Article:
April 15, 2020
Future dynamics prediction from short-term time series by anticipated learning machine
Making an accurate prediction based on observed data, in particular from short-term time series, is of much concern in various disciplines— from molecular biology, neuroscience, geoscience, and economics to atmospheric sciences—due to either data availability or time-variant non-stationarity. However, most of existing methods require sufficiently long measurements of time series or a large number of samples, and there is no effective method available for prediction with short-term time-series because of lack of information.
To address this issue, Prof. Chen Luonan (Institute of Biochemistry and Cell Biology, Chinese Academy of Sciences) with Dr. Chen Chuan (Sun Yat-sen University), Prof. Ma Huanfei (Soochow University) and Prof. Aihara Kazuyuki (University of Tokyo) proposed a new dynamics-based data-driven method, anticipated learning machine (ALM), for achieving precise future-state predictions based on short-term but high-dimensional data. ALM is a multi-layered neural network where high-dimensional variables are taken as input neurons (multiple variables but at a single time point) but a target variable is taken as output neurons (single variable but at multiple time points). In this way, ALM is able to transform the recent correlation/spatial information of high-dimensional variables to future dynamical/temporal information of any target variable, i.e. by spatial-temporal information transformation (STI) equations.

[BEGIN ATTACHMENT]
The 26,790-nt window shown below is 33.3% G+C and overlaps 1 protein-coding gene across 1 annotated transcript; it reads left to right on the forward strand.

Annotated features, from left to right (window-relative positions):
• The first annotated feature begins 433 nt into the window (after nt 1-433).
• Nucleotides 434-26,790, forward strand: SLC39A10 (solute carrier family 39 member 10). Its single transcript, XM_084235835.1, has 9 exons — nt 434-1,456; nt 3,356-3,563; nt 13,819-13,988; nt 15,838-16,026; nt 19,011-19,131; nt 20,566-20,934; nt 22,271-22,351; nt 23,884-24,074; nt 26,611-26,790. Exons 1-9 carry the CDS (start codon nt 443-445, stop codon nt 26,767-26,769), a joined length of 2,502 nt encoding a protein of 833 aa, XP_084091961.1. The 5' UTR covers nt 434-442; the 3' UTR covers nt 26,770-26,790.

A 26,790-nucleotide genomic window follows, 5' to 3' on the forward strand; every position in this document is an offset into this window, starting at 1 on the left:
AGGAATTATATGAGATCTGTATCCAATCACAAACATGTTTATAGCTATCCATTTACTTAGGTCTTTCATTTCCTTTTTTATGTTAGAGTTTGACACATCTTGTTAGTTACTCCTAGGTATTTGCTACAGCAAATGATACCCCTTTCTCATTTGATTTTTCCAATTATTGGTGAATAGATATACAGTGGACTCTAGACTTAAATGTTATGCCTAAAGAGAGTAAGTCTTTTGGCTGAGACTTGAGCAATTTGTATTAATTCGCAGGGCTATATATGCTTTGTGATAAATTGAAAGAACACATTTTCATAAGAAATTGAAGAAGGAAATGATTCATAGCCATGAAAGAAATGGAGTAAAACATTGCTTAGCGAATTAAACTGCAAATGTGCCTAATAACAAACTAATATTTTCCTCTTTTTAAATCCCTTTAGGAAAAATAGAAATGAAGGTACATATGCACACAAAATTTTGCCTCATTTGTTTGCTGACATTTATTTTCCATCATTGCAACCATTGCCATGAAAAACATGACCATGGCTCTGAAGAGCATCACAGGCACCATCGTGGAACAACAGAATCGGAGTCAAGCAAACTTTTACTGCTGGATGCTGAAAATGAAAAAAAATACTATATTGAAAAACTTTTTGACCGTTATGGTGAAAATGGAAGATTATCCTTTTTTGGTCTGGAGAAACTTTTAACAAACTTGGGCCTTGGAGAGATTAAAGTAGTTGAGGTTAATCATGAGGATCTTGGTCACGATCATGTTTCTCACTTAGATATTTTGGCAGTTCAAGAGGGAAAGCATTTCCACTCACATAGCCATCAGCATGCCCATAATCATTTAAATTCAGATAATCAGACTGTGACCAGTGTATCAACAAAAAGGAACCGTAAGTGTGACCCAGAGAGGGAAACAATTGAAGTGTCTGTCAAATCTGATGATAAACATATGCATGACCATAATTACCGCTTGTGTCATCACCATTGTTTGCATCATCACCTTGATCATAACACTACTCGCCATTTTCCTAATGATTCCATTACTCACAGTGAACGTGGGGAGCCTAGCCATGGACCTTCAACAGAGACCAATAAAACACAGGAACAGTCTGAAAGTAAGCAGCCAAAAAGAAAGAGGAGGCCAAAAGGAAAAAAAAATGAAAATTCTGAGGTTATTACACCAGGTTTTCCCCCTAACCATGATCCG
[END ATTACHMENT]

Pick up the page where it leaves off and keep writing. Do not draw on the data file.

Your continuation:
Specifically, ALM can be well trained to represent the randomly distributed embedding (RDE) map for STI equations by a large number of the generated training samples with the Dropout scheme and the proposed consistent-training scheme, thus predicting the target variable in an accurate and robust manner, even from short-term data. Extensive experiments on the short-term high-dimensional data from both synthetic and real-world systems demonstrated significantly superior performances of ALM over existing methods.
Compared with traditional neural networks (or other machine learning approaches) which excavate the historical statistics of the original high-dimensional system and thus require a large number of samples, ALM efficiently and robustly reconstructs its dynamics even with a small number of samples by constraining to a low-dimension space which is actually an inherent property of such a dissipative system. Based on nonlinear dynamics to transform the spatial information of the all measured high-dimensional variables into the temporal evolution of the target variable by learning the STI equations, ALM open a new path for dynamics-based machine learning or "intelligent" anticipated learning.
"How to consider the strong nonlinearity or/and stochasticity of the dynamical systems also with the observed noisy data, and further how to make more in-depth theoretical analysis and further develop an appropriate framework taking these issues into consideration remain an open and interesting problem in future," state the authors.